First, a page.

Cardiac Blood Tests
What are cardiac blood tests?
Cardiac blood tests help your healthcare provider determine your risk of getting heart and blood vessel diseases. Your provider will consider your test results and look at your family history and your own health history to calculate your risk.
There are a number of different blood tests for heart function. They include:
- Total cholesterol.
- High-density lipoprotein (HDL or the “good” cholesterol), which eliminates bad cholesterol.
- Low-density lipoprotein (LDL or the “bad” cholesterol), which can build up in arteries.
- Lipoprotein (a), an additional lipoprotein that is present in some people and increased heart risk.
- Apolipoprotein B (ApoB), a protein that is included in bad cholesterol.
- Fibrinogen, a protein in your blood that helps it clot.
- Aminoterminal, pro-brain natriuretic peptide (NT-proBNP), a protein your heart makes which is increased in heart failure.
Indicators of inflammation, which may play a role in forming plaque
- Ultra-sensitive C-reactive protein (us-CRP).
- MPO (myeloperoxidase).
Tests for diabetes, a disease that can harm blood vessels
Tests for substances that increase your cardiovascular risk
- Homocysteine (an amino acid).
- Trimethylamine N-oxide (TMAO). Your gut produces this when it breaks food down.
When is a blood test for heart function performed?
Your healthcare provider will order cardiac blood tests if you have heart disease, high cholesterol and/or high triglycerides or a family history of heart disease. They’ll use this information to figure out how high your risk is for a heart attack, stroke or other cardiovascular problems.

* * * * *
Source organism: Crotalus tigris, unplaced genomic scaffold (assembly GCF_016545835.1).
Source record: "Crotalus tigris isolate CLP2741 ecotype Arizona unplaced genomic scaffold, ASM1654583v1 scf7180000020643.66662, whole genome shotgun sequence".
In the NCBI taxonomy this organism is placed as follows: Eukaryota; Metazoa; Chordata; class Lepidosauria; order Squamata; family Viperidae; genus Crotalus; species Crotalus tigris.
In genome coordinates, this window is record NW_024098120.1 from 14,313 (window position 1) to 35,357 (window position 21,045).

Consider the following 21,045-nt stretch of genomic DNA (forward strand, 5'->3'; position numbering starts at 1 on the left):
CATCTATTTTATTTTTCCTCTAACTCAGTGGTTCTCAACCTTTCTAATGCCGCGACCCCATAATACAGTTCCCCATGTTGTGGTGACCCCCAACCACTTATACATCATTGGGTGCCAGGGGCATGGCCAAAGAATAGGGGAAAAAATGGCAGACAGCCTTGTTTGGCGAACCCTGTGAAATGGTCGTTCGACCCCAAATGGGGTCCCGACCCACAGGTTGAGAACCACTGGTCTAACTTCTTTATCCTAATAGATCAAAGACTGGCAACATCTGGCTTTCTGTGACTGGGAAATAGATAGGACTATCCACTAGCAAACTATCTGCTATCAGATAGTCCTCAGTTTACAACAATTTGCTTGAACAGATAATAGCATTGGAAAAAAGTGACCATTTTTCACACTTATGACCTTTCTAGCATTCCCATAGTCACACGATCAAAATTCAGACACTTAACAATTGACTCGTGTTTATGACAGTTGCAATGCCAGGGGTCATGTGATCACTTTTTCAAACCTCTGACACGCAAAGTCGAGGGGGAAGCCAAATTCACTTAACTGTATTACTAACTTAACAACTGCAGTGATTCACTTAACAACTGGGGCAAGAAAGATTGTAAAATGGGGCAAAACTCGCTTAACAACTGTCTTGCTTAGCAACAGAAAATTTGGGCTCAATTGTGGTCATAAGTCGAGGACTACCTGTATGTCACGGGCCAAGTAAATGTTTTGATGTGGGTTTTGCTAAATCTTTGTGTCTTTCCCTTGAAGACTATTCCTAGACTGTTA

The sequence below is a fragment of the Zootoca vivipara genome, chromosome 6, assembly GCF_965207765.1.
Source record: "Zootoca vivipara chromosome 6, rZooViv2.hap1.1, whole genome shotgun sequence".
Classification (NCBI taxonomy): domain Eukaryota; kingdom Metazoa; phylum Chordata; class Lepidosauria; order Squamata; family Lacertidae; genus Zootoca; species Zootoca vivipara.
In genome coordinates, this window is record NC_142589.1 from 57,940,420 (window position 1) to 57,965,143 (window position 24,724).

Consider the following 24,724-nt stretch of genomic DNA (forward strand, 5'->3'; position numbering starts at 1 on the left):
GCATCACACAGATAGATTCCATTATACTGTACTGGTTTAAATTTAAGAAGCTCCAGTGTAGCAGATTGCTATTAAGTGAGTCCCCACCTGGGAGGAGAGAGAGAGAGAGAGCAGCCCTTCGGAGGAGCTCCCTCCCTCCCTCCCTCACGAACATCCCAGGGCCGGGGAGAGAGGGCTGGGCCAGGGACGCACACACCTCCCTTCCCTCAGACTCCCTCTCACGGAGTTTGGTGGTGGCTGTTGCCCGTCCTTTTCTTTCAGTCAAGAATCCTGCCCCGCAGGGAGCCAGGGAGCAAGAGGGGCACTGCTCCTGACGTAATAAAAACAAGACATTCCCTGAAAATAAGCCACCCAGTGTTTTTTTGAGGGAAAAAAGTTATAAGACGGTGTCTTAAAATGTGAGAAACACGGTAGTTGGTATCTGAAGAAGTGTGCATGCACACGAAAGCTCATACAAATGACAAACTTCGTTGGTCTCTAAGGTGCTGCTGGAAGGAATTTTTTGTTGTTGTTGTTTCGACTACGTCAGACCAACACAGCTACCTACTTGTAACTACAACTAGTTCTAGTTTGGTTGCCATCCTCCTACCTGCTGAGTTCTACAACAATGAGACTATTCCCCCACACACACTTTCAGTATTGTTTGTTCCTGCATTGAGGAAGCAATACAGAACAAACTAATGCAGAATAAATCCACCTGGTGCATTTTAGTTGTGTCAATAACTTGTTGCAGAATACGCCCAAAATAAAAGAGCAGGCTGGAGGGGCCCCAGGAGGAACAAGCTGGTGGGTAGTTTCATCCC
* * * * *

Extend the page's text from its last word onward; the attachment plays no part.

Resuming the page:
Cholesterol tests are common for everyone, but your provider may only order less common tests if you have multiple risk factors for cardiovascular disease. More information will give your provider a better understanding of your cardiovascular risk.
Who performs cardiac blood tests?
Your primary care provider may order blood tests to check your cholesterol. However, your cardiologist, a provider who specializes in heart care, will most likely be the one who orders blood tests for heart function. You’ll need to go to another provider who can collect a sample of your blood for analysis in a lab.
How do I prepare for a blood test for heart function?
If your healthcare provider asks you to fast, don’t eat or drink anything except water for nine to 12 hours before your blood draw appointment. It’s important to drink enough water to stay hydrated, though. This can make it easier for your provider to find your vein and get a blood sample, which makes it more comfortable for you. Many people like to schedule their lab appointment for first thing in the morning because it’s easier to fast while you’re sleeping.
What to expect on the date of the cardiac blood tests
You’ll check in at the medical office or lab that draws blood for testing. Some places require appointments, while others work on a first-come, first-served basis. The person collecting your blood sample may ask you if you’ve been fasting for nine to 12 hours, which means having nothing but water during that time.
Before taking your blood sample
- You’ll sit in a chair with an armrest where you can stretch your arm out in front of you.